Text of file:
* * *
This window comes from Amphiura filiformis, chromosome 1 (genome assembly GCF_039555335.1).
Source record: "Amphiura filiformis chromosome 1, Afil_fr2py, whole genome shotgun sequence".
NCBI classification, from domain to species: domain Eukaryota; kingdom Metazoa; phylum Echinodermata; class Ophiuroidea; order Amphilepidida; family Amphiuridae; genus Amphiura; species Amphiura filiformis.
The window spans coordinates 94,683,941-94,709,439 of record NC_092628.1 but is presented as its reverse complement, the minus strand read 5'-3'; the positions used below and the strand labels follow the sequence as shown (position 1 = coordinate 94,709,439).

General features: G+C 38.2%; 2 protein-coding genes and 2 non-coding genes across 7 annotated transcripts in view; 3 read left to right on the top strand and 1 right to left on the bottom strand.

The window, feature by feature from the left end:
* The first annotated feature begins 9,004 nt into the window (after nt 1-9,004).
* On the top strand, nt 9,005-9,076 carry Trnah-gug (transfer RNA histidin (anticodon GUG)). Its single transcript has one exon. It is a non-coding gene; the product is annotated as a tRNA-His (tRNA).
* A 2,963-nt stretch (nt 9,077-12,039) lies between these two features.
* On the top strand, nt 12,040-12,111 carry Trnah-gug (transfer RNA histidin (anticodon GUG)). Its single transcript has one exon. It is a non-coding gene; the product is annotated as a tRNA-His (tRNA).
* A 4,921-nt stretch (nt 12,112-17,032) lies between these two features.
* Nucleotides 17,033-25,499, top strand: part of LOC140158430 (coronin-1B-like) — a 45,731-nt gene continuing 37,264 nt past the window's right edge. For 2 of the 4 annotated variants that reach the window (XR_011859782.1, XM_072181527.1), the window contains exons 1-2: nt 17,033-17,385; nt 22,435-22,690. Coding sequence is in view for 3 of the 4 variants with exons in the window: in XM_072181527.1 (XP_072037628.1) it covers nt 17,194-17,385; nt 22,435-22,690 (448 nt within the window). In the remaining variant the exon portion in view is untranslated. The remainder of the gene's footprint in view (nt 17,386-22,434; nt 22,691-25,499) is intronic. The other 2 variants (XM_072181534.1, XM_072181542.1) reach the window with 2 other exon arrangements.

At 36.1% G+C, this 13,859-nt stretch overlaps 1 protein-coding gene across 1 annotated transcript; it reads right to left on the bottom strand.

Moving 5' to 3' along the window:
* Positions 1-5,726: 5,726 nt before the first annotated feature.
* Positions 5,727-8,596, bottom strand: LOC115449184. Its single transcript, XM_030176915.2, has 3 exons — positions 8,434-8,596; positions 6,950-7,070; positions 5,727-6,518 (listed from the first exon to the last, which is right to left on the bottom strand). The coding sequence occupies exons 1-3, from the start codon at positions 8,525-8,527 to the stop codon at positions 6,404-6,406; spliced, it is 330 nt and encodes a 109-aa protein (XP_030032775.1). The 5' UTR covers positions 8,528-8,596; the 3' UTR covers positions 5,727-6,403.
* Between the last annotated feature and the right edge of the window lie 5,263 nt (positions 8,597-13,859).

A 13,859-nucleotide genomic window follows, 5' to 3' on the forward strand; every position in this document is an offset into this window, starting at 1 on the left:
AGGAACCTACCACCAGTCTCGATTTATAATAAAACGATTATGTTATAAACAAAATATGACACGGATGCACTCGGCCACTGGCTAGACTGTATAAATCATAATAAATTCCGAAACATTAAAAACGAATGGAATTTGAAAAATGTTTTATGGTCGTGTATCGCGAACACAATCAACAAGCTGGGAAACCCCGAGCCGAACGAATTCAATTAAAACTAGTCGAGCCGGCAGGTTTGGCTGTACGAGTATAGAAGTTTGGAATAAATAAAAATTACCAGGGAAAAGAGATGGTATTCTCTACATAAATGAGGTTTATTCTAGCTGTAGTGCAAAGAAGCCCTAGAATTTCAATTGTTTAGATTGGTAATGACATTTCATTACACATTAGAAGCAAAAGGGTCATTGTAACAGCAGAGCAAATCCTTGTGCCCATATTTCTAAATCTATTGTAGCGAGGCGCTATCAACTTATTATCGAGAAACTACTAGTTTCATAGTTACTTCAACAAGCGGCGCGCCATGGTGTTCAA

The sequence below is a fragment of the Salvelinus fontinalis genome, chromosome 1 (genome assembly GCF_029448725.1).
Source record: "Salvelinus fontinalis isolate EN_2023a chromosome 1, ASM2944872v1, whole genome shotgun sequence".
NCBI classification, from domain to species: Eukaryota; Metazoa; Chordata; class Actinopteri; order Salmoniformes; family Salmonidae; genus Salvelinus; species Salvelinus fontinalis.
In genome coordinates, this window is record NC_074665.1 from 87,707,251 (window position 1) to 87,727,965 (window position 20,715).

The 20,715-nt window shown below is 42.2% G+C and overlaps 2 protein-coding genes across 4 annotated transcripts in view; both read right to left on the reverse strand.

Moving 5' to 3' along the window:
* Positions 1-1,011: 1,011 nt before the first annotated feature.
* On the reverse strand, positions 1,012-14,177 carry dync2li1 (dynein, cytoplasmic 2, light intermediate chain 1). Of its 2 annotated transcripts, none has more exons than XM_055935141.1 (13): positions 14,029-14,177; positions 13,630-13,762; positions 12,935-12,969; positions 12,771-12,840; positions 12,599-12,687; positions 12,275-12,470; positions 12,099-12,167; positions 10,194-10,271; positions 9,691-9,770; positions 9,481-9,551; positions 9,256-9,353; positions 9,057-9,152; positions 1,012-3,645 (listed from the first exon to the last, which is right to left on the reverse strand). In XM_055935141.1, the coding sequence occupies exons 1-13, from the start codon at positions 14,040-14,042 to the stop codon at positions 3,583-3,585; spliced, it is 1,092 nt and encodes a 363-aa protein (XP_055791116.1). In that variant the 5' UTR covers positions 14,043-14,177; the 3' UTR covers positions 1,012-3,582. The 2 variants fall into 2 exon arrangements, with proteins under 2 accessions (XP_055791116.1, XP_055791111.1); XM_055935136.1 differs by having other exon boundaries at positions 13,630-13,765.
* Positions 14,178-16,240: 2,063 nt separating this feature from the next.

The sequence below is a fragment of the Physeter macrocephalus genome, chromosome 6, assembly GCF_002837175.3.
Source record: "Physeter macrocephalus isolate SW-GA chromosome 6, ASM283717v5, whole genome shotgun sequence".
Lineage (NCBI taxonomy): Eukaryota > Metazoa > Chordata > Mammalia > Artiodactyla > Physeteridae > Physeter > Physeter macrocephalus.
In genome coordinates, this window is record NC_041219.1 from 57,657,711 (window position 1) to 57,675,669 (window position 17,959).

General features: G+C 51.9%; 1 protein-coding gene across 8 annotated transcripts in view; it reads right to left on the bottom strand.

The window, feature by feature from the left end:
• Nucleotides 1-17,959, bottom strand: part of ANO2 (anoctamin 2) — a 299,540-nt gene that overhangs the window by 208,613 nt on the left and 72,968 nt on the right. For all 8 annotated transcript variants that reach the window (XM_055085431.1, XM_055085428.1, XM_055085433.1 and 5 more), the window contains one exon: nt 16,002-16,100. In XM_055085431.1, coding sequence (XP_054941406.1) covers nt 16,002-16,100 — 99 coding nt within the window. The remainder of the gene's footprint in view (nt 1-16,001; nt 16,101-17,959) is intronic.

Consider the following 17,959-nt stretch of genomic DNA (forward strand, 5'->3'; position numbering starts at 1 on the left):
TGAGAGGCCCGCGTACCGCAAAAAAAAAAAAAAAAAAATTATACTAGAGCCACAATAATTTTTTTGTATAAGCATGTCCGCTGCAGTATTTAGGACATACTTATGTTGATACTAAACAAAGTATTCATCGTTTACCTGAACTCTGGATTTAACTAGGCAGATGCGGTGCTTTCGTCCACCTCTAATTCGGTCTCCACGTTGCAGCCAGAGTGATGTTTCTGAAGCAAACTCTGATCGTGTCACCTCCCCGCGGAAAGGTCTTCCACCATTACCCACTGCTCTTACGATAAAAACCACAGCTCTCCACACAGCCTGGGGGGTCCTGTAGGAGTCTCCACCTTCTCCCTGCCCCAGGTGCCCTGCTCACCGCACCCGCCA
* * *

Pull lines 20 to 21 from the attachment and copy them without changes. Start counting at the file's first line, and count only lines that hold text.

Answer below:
The sequence below is a fragment of the Salvelinus fontinalis genome, chromosome 1 (genome assembly GCF_029448725.1).
Source record: "Salvelinus fontinalis isolate EN_2023a chromosome 1, ASM2944872v1, whole genome shotgun sequence".